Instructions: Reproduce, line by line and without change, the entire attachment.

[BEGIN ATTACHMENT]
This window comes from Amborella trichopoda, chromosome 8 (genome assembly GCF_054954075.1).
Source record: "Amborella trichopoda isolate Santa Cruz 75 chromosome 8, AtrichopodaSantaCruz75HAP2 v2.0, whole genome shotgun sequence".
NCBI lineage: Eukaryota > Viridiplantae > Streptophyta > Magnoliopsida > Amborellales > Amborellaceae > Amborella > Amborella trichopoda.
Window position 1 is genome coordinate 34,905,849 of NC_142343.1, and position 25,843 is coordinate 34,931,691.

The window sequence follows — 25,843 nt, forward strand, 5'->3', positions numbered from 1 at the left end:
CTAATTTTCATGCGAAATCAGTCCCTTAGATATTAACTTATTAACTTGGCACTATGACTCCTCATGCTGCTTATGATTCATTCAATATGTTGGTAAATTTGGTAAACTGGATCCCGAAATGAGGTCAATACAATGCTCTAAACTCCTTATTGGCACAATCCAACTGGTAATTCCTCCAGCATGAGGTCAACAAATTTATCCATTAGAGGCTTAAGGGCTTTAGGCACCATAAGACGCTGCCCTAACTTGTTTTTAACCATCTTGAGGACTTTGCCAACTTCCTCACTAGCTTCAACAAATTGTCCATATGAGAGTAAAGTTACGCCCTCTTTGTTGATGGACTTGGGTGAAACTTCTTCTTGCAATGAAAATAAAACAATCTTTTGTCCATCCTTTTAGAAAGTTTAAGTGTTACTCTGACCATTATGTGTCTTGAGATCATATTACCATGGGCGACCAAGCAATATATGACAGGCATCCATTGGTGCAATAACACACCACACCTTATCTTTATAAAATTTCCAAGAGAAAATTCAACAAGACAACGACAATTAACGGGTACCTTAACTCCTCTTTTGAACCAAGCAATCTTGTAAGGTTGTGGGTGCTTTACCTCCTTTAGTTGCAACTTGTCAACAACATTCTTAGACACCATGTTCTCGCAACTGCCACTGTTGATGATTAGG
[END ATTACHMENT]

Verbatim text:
This window comes from Amborella trichopoda, chromosome 8 (genome assembly GCF_054954075.1).
Source record: "Amborella trichopoda isolate Santa Cruz 75 chromosome 8, AtrichopodaSantaCruz75HAP2 v2.0, whole genome shotgun sequence".
NCBI lineage: Eukaryota > Viridiplantae > Streptophyta > Magnoliopsida > Amborellales > Amborellaceae > Amborella > Amborella trichopoda.
Window position 1 is genome coordinate 34,905,849 of NC_142343.1, and position 25,843 is coordinate 34,931,691.

The window sequence follows — 25,843 nt, forward strand, 5'->3', positions numbered from 1 at the left end:
CTAATTTTCATGCGAAATCAGTCCCTTAGATATTAACTTATTAACTTGGCACTATGACTCCTCATGCTGCTTATGATTCATTCAATATGTTGGTAAATTTGGTAAACTGGATCCCGAAATGAGGTCAATACAATGCTCTAAACTCCTTATTGGCACAATCCAACTGGTAATTCCTCCAGCATGAGGTCAACAAATTTATCCATTAGAGGCTTAAGGGCTTTAGGCACCATAAGACGCTGCCCTAACTTGTTTTTAACCATCTTGAGGACTTTGCCAACTTCCTCACTAGCTTCAACAAATTGTCCATATGAGAGTAAAGTTACGCCCTCTTTGTTGATGGACTTGGGTGAAACTTCTTCTTGCAATGAAAATAAAACAATCTTTTGTCCATCCTTTTAGAAAGTTTAAGTGTTACTCTGACCATTATGTGTCTTGAGATCATATTACCATGGGCGACCAAGCAATATATGACAGGCATCCATTGGTGCAATAACACACCACACCTTATCTTTATAAAATTTCCAAGAGAAAATTCAACAAGACAACGACAATTAACGGGTACCTTAACTCCTCTTTTGAACCAAGCAATCTTGTAAGGTTGTGGGTGCTTTACCTCCTTTAGTTGCAACTTGTCAACAACATTCTTAGACACCATGTTCTCGCAACTGCCACTGTTGATGATTAGG